Elephant ivory and the fate of mako sharks were high on the agenda at a wildlife conference in Geneva.
The Convention on International Trade in Endangered Species (CITES) regulates the buying and selling of species at risk of extinction around the world.
Discussions between the 183 signatories of CITES got underway on Saturday and are set to run until August 28. They will consider 56 proposals covering 36,000 species.
The animals being discussed include pangolins (scaly anteaters) — hunted for their protective scales, which are used in traditional Chinese medicine — rhinos, Asian big cats, and cheetahs.
Global trade in shark fins is driving demand for mako sharks, guitarfish and wedgefish, driving them to extinction, according to CITES.
African elephants also remain a species of concern — a global ban on ivory sales was imposed in 1989 to curb poaching.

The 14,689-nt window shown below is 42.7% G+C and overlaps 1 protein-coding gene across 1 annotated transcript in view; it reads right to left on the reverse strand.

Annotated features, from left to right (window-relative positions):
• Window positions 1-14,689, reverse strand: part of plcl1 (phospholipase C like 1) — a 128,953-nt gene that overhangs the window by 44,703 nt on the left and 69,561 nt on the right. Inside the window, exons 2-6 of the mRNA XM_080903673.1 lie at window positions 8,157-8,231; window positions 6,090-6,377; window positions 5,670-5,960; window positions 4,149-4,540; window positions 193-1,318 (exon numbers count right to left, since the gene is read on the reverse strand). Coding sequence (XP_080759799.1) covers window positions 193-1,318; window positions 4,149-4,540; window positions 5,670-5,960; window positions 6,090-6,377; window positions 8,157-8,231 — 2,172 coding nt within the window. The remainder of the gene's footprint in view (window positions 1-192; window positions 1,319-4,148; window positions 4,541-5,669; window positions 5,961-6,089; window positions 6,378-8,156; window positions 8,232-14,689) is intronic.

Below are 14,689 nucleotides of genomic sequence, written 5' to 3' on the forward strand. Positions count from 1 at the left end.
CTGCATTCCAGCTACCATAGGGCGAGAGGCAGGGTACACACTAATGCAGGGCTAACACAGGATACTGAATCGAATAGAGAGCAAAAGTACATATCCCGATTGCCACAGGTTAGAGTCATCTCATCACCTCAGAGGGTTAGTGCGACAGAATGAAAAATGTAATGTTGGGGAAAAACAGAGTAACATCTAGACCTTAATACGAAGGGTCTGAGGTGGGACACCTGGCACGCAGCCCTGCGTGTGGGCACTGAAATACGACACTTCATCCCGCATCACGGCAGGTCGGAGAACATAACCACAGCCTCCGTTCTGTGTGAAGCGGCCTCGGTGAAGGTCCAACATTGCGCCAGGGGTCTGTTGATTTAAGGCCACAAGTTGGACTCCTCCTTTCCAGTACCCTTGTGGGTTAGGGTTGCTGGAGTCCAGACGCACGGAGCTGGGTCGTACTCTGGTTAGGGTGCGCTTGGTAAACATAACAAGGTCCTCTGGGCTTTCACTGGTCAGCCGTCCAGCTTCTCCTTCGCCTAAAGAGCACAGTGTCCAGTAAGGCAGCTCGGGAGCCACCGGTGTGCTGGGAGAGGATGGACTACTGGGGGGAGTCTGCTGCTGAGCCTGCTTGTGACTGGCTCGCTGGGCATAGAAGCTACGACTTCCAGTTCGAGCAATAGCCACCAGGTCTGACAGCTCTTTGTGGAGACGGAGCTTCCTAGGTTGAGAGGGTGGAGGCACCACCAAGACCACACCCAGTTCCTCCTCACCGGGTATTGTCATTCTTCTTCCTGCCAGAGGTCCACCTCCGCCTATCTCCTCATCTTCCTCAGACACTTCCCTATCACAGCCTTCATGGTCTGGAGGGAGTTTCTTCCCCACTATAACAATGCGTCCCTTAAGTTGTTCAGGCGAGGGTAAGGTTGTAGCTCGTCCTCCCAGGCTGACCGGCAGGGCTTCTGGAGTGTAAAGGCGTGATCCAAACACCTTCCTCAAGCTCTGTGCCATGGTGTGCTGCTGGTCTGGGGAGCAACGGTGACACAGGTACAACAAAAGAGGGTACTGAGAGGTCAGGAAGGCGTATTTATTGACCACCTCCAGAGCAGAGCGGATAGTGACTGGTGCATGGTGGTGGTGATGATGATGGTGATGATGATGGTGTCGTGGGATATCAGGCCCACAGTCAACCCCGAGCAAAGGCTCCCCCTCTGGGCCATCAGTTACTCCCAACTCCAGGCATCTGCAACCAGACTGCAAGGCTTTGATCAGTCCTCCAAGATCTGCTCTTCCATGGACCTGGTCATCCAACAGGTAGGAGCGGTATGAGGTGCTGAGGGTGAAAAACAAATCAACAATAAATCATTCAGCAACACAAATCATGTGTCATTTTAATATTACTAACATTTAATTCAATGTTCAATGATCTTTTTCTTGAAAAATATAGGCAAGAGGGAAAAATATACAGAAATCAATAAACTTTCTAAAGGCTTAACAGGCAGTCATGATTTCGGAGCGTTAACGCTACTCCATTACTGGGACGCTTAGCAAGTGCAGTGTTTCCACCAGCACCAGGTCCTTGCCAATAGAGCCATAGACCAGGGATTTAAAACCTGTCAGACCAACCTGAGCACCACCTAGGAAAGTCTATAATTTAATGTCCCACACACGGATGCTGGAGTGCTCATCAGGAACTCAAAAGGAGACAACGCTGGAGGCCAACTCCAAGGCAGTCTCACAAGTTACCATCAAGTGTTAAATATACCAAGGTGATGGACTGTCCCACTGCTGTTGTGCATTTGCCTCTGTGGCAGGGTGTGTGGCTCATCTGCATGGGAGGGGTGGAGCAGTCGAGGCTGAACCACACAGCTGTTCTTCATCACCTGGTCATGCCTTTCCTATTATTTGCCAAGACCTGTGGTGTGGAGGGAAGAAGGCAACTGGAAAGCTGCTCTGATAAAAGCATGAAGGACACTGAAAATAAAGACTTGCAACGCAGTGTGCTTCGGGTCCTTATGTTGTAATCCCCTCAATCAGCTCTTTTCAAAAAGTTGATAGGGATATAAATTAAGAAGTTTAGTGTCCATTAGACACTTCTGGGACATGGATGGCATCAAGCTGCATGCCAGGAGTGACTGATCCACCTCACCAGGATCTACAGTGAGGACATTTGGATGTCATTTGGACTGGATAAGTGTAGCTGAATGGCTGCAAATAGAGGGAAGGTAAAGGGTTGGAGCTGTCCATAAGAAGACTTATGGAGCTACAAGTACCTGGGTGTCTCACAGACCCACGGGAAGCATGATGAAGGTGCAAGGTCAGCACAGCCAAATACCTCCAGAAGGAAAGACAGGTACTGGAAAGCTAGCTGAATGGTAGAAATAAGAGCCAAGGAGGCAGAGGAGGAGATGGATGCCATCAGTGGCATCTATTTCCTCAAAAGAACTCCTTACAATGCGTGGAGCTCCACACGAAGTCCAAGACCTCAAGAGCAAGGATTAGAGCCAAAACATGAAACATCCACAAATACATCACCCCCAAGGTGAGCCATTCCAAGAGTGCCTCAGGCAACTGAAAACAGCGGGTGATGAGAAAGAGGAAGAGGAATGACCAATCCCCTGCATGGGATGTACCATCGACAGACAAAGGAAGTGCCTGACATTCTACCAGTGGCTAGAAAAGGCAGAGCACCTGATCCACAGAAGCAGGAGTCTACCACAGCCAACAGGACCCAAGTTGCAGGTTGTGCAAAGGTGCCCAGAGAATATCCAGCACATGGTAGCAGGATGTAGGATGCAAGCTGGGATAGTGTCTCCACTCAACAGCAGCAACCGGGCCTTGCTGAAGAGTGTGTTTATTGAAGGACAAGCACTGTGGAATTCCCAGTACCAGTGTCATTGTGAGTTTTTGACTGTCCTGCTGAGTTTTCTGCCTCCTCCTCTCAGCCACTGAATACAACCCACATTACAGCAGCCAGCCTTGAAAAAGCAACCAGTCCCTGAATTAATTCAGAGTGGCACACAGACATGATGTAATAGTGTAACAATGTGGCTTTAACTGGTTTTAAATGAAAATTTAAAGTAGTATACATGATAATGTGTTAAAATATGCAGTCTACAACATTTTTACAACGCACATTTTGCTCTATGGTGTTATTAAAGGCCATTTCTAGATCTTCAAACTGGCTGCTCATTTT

Botswana, Namibia, South Africa and Zimbabwe are now seeking to open up ivory trade under certain conditions, according to Tom De Meulenaer, chief of CITES scientific services.
De Meulener said southern African countries were arguing that they now manage elephant numbers well.
Kaddu Sebunya, CEO of the African Wildlife Foundation and a leading conservationist, said: "We are losing 35 thousand elephants on the continent annually so this is not sustainable.
"The numbers are now less than half a million. You do the math. We will have no African elephants left in the next coming centuries so this is a very very big problem for us on the continent."
Watch the full interview with Kaddu Sebunya in the player above